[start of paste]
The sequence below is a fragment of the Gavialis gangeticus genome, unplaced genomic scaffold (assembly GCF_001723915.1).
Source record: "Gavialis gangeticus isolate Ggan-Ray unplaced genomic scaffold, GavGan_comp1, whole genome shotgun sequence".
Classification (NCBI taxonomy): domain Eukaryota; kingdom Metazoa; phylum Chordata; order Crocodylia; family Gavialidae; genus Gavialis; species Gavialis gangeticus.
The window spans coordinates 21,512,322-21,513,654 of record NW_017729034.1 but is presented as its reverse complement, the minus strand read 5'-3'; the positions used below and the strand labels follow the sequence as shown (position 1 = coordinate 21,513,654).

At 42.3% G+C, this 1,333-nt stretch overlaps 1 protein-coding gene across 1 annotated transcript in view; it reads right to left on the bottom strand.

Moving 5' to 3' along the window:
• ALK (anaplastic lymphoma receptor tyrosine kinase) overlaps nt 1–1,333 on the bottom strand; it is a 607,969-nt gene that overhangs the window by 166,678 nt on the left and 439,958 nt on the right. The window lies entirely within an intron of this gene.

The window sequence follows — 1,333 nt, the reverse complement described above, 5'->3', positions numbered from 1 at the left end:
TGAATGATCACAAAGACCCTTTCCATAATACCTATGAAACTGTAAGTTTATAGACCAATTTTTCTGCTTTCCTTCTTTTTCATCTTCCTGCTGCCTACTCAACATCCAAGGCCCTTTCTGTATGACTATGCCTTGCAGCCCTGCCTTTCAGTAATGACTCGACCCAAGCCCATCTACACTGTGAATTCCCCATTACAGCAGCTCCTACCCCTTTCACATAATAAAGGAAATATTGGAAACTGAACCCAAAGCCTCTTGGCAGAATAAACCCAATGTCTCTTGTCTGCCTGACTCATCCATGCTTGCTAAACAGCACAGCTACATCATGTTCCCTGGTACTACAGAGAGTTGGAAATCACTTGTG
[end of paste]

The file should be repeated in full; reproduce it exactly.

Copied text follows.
The sequence below is a fragment of the Gavialis gangeticus genome, unplaced genomic scaffold (assembly GCF_001723915.1).
Source record: "Gavialis gangeticus isolate Ggan-Ray unplaced genomic scaffold, GavGan_comp1, whole genome shotgun sequence".
Classification (NCBI taxonomy): domain Eukaryota; kingdom Metazoa; phylum Chordata; order Crocodylia; family Gavialidae; genus Gavialis; species Gavialis gangeticus.
The window spans coordinates 21,512,322-21,513,654 of record NW_017729034.1 but is presented as its reverse complement, the minus strand read 5'-3'; the positions used below and the strand labels follow the sequence as shown (position 1 = coordinate 21,513,654).

At 42.3% G+C, this 1,333-nt stretch overlaps 1 protein-coding gene across 1 annotated transcript in view; it reads right to left on the bottom strand.

Moving 5' to 3' along the window:
• ALK (anaplastic lymphoma receptor tyrosine kinase) overlaps nt 1–1,333 on the bottom strand; it is a 607,969-nt gene that overhangs the window by 166,678 nt on the left and 439,958 nt on the right. The window lies entirely within an intron of this gene.

The window sequence follows — 1,333 nt, the reverse complement described above, 5'->3', positions numbered from 1 at the left end:
TGAATGATCACAAAGACCCTTTCCATAATACCTATGAAACTGTAAGTTTATAGACCAATTTTTCTGCTTTCCTTCTTTTTCATCTTCCTGCTGCCTACTCAACATCCAAGGCCCTTTCTGTATGACTATGCCTTGCAGCCCTGCCTTTCAGTAATGACTCGACCCAAGCCCATCTACACTGTGAATTCCCCATTACAGCAGCTCCTACCCCTTTCACATAATAAAGGAAATATTGGAAACTGAACCCAAAGCCTCTTGGCAGAATAAACCCAATGTCTCTTGTCTGCCTGACTCATCCATGCTTGCTAAACAGCACAGCTACATCATGTTCCCTGGTACTACAGAGAGTTGGAAATCACTTGTG